Industry Payments and Their Association With Academic Influence in Total Joint Arthroplasty.

J Arthroplasty 2021 08 17;36(8):3004-3009. Epub 2021 Mar 17.

Adult Reconstruction and Joint Replacement Service, Hospital for Special Surgery, New York, NY.

Background: The relationship between industry payments and academic influence, as measured by the Hirsch index (h-index) and number of publications, among adult reconstruction surgeons is not well characterized. The aims of the present study are to determine the relationship between an adult reconstruction surgeons' academic influence and their relevant industry payments and National Institutes of Health (NIH) funding.

Methods: Adult reconstruction surgeons were identified through the websites for the orthopedic surgery residency programs in the United States during the 2019-2020 academic year. Academic influence was approximated by each physician's h-index and total number of publications. Industry payment data were obtained through the Open Payments Database, and NIH funding was determined through the NIH website. Mann-Whitney U testing and Spearman correlations were performed to examine relevant associations.

Results: Surgeons who received industry research payments had a higher mean h-index (16.1 vs 10.2, P < .001) and mean number of publications (79.1 vs 35.9, P < .001) than physicians who received no industry research payments. Surgeons receiving NIH funding had a higher mean h-index (48.1 vs 10.4, P < .001) and mean number of publications (294.5 vs 36.8, P < .001) than surgeons who did not receive NIH funding. There was no association between the average h-index (P = .668) and number of publications (P = .387) among adult reconstruction surgeons receiving industry nonresearch funding.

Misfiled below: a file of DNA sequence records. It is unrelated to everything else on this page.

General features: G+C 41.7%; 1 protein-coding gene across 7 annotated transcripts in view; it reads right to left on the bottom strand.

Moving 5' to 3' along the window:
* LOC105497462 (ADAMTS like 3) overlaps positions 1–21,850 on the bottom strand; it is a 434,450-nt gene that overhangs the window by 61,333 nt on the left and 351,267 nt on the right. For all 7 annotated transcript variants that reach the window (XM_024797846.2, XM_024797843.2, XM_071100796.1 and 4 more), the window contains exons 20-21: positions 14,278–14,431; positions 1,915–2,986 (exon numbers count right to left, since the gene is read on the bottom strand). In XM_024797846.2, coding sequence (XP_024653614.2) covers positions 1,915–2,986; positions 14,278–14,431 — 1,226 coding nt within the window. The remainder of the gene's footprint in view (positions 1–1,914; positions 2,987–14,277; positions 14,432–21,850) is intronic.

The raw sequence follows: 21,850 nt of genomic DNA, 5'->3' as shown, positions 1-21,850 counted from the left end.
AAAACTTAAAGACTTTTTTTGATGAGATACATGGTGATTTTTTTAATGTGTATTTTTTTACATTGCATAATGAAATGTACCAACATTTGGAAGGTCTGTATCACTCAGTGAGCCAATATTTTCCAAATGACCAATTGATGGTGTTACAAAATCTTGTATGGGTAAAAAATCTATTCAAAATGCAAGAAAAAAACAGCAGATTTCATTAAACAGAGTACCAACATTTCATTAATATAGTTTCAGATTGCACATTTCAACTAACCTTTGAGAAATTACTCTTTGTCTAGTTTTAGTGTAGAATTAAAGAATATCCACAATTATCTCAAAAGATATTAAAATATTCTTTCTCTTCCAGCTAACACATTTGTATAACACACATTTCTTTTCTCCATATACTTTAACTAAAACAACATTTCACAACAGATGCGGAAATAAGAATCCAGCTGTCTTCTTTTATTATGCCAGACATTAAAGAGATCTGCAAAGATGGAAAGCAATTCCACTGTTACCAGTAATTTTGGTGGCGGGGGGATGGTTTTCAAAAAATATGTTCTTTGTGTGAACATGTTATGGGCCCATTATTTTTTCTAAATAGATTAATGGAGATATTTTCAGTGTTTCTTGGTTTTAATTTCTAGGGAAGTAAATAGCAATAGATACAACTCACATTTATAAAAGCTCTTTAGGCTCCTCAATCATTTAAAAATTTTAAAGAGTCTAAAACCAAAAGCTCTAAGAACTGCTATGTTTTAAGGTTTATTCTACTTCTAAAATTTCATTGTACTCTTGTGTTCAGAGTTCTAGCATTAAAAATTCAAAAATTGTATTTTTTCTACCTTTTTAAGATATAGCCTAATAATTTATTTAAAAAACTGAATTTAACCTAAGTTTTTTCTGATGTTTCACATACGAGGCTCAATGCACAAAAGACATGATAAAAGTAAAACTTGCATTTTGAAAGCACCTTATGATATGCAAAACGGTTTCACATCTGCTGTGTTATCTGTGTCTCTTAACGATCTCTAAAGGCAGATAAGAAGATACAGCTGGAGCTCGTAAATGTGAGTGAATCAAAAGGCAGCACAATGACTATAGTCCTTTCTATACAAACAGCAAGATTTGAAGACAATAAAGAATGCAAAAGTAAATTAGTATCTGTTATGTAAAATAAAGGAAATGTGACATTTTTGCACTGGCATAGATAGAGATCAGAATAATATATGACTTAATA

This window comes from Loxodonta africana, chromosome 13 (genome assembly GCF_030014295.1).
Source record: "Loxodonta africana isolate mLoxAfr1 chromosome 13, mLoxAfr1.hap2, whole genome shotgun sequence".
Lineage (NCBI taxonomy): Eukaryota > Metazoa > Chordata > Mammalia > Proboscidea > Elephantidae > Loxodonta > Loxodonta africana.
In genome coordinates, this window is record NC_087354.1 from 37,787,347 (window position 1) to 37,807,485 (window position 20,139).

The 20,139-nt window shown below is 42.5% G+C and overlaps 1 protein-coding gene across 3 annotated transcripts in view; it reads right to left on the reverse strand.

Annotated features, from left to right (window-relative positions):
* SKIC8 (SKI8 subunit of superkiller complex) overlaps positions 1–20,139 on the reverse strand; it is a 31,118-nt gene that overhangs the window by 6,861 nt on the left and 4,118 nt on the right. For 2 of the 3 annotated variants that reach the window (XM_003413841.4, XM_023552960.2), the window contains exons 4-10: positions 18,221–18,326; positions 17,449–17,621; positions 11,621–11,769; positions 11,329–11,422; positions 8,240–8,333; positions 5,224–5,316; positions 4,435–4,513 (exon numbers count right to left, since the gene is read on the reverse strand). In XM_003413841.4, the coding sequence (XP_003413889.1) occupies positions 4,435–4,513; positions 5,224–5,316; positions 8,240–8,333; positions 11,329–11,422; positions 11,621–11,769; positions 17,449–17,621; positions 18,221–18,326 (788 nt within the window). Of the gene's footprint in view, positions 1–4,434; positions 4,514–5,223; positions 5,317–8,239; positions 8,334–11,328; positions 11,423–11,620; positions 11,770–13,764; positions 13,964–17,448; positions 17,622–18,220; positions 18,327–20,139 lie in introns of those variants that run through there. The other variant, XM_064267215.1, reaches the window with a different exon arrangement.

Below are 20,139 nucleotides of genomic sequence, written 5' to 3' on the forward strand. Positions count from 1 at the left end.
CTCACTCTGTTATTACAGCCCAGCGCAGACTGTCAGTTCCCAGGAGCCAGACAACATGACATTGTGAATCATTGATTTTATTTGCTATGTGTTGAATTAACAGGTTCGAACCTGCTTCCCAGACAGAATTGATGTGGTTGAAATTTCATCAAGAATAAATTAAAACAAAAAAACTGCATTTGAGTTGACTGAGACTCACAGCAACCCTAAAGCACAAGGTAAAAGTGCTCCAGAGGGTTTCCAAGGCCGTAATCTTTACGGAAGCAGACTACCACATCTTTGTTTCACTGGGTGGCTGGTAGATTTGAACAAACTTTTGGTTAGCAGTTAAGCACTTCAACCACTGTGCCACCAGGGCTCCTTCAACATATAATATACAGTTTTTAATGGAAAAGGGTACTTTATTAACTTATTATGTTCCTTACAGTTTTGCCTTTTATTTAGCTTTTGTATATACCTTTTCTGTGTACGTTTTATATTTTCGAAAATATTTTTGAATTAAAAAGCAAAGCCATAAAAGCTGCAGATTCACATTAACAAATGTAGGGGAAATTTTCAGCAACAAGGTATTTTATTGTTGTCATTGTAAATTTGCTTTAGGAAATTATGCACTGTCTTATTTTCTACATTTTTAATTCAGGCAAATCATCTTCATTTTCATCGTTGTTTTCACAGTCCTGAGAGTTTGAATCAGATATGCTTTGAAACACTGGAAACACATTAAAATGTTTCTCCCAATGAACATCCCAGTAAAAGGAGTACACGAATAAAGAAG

Conclusion: h-index and total publications do not seem to be associated with industry nonresearch payments in the field of total joint arthroplasty. Altogether, these data suggest that industry bias may not play a strong role in total joint arthroplasty.
View Article and Find Full Text PDF

Download full-text PDF

Source
http://dx.doi.org/10.1016/j.arth.2021.03.025DOI Listing
August 2021

Is There an Association Between Negative Patient-Experience Comments and Perioperative Outcomes After Primary Total Hip Arthroplasty?

J Arthroplasty 2021 06 20;36(6):2016-2023. Epub 2021 Jan 20.

Department of Adult Reconstruction and Joint Replacement Service, Hospital for Special Surgery, New York, NY.

Background: Multiple stakeholders are interested in improving patient experience after primary total hip arthroplasty due to shifts toward patient-centered care. Patient free-text narratives are a potentially valuable but largely unexplored source of data.